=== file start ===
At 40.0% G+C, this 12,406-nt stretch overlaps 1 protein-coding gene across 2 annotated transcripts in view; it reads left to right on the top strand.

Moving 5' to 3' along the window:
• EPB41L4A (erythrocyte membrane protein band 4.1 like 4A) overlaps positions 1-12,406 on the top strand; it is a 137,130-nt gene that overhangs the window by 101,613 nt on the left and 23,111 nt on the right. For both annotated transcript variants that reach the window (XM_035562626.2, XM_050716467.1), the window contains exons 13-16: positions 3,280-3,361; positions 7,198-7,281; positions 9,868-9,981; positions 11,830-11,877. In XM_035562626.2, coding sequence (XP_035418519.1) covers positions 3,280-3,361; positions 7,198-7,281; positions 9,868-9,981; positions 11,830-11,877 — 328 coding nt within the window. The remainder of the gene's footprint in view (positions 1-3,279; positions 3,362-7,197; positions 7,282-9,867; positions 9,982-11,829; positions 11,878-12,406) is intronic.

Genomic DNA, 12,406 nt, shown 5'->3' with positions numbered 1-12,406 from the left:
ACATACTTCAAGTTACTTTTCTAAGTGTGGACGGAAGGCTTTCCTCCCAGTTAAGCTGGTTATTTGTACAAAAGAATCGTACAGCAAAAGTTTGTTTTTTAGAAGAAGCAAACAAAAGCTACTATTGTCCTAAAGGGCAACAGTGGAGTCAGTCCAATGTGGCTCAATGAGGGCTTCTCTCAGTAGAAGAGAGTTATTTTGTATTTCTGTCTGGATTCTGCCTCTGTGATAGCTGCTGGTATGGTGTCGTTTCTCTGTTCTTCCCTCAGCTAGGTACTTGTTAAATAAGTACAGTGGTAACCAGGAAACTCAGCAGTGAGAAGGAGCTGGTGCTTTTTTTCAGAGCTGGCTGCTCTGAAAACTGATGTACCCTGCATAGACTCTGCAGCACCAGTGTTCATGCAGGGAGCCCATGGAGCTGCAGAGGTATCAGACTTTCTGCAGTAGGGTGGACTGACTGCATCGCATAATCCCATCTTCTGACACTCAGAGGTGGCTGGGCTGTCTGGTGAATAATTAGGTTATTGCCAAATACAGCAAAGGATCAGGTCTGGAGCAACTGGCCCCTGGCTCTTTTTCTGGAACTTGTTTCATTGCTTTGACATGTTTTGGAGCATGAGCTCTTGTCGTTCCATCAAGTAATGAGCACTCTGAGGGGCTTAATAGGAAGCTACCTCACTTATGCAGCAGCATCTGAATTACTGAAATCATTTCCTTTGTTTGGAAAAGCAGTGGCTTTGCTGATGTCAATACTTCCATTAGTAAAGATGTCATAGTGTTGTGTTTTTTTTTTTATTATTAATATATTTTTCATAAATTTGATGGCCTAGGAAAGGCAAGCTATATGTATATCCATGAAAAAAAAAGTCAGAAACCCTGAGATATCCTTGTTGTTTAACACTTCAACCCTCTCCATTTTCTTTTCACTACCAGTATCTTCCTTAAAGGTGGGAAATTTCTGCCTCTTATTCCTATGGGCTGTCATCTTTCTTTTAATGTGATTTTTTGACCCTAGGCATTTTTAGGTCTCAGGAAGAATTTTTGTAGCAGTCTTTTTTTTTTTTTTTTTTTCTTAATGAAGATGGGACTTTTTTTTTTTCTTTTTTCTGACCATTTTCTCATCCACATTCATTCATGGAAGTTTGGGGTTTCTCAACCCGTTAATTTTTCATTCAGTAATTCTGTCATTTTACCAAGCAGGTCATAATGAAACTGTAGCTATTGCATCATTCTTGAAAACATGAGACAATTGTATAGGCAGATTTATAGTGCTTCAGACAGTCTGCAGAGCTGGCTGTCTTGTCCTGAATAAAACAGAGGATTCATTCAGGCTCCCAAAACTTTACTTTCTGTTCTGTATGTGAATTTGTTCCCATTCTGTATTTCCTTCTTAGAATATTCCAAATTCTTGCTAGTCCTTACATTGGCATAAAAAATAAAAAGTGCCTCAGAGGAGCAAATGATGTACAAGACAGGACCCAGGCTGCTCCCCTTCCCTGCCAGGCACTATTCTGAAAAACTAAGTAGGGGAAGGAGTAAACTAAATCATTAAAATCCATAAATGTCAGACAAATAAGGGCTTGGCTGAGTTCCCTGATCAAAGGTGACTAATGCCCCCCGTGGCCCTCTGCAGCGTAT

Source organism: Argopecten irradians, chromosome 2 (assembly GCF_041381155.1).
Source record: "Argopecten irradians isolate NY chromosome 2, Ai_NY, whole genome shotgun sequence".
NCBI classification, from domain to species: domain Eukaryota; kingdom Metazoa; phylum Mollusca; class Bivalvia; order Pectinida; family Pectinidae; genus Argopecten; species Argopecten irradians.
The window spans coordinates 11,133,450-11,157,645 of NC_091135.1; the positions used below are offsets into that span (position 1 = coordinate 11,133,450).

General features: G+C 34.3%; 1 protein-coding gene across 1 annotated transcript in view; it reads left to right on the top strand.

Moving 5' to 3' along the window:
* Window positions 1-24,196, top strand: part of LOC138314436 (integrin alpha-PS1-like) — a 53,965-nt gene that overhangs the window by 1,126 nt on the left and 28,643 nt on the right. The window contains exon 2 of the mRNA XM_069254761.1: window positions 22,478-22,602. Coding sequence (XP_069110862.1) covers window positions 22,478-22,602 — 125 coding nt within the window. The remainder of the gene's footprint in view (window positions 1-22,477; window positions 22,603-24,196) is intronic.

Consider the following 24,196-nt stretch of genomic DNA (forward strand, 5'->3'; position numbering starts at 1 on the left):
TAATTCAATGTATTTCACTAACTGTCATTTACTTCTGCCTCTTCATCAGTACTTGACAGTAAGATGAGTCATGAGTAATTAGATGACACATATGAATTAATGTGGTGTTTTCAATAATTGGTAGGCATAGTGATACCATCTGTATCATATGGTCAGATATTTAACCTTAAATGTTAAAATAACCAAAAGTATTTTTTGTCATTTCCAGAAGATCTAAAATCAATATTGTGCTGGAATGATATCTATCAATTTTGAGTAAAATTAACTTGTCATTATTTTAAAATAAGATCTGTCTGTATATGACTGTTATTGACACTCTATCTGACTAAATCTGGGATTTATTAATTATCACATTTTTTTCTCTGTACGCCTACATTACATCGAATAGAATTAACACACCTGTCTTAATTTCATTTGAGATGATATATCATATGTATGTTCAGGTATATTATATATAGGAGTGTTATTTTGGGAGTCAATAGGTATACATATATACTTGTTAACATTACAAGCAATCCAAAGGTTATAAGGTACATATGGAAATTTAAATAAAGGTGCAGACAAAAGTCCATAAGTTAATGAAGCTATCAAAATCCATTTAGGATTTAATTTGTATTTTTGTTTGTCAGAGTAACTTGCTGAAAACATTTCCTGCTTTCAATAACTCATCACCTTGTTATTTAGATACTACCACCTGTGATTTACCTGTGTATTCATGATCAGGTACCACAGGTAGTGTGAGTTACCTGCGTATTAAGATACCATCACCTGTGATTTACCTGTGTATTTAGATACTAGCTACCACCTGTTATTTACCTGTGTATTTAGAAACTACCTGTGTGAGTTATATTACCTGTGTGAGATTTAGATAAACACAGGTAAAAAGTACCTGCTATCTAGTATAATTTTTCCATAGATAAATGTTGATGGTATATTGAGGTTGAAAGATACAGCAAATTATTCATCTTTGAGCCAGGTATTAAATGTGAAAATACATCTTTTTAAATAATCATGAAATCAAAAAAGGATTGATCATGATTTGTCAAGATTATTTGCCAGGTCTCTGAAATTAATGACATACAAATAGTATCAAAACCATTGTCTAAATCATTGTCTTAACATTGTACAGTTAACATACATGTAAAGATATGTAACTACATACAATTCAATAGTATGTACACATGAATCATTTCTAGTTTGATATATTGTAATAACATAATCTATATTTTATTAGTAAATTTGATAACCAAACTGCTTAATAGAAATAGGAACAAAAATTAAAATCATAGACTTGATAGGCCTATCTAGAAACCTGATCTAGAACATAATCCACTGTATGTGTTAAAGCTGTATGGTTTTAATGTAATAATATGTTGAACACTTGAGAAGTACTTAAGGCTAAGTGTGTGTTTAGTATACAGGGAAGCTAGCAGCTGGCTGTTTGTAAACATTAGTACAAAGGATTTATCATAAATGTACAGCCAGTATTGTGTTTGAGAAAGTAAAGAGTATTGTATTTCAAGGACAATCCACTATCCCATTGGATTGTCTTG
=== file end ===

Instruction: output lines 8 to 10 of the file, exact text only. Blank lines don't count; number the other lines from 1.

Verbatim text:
NCBI classification, from domain to species: domain Eukaryota; kingdom Metazoa; phylum Mollusca; class Bivalvia; order Pectinida; family Pectinidae; genus Argopecten; species Argopecten irradians.
The window spans coordinates 11,133,450-11,157,645 of NC_091135.1; the positions used below are offsets into that span (position 1 = coordinate 11,133,450).

General features: G+C 34.3%; 1 protein-coding gene across 1 annotated transcript in view; it reads left to right on the top strand.